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remove brake from wheelchair motor

I bought a couple of FRAMCO wheelchair motors, apparantly originally produced from Hastings England. Anyway, on the connector there are 4 connections. Red, Black and 2 brown. I am not sure of the sequence to hook these things up, so I tried a few different combinations and did get it to work yesterday. Today I can't seem to get it to work. What adds to the situation, I took off the cover and cut the wires going to what appears to be an electric brake. Then I put 12V on the black and red connection and I get a spark but the motor does not turn. I did take the end that have the brushes off also and replaced it and rebolted everything in the same position, but would like to know if anyone has had experience with these motors. Thank you, Jerry

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It seems like the brake wires are somehow connected to the Black and Red wires to the motor somewhere around the motor brushes. By cutting them, is it possible that it interrupts the current flow through the motor? I am wondering if I should put a jumper wire on the ends that I cut. My battery has plenty of power because I checked it with a 12V battery operated winch and it runs the winch ok.

I have a motor from an electric mobility scooter with an attached brake. The brake is controlled separately from the motor on my unit. It shouldn't be interfering with the motor unless something is causing it to trigger. On my motor, the brake is bolted to the end of the motor, on the opposite side from the axle. I suspect the axle extends a bit on the brake side, and the brake is attached to the axle this way.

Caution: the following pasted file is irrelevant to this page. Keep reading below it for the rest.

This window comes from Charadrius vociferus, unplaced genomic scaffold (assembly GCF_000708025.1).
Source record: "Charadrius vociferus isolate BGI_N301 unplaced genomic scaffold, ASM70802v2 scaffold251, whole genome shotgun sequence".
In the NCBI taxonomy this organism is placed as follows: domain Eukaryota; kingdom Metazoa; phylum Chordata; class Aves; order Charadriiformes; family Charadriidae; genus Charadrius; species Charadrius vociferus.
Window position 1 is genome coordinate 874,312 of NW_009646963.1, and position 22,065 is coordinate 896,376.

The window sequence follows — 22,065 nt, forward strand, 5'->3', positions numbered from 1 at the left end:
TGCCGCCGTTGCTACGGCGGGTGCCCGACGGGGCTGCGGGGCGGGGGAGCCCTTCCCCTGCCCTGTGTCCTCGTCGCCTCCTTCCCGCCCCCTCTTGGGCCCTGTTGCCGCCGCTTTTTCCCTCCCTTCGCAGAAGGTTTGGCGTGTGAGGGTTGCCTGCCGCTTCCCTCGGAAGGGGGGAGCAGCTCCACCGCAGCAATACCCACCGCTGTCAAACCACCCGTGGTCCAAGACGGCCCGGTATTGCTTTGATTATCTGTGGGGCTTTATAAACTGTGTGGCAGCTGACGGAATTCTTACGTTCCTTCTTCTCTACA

If you've cut the wires to the brake, I doubt it is your problem. Is it possible that your batteries have run down? That would explain the behavior you are seeing.

I do have experience in modifying wheelchairs.  And the control circuitry and components by design will lock the chair if the power fails, or if the control circuitry seems glitchy etc.   These are all standard safety precautions in electric wheel chairs.  When the power goes out, you don't want grandma zipping down the hill backwards at 100 mph.

On mine, there were electric brakes which were designed to stop the wheels when 24V was not applied.  The control circuitry would send 24 volts to the brakes releasing them only when conditions were "just right", ie. when the joystick was sending the correct frequency of pulses.

I ended up just removing them - they are where on the base of my motors.

Ah, interesting. So cutting the brake wires causes them to be activated. Makes sense!

People usually want to keep Grandma alive ;)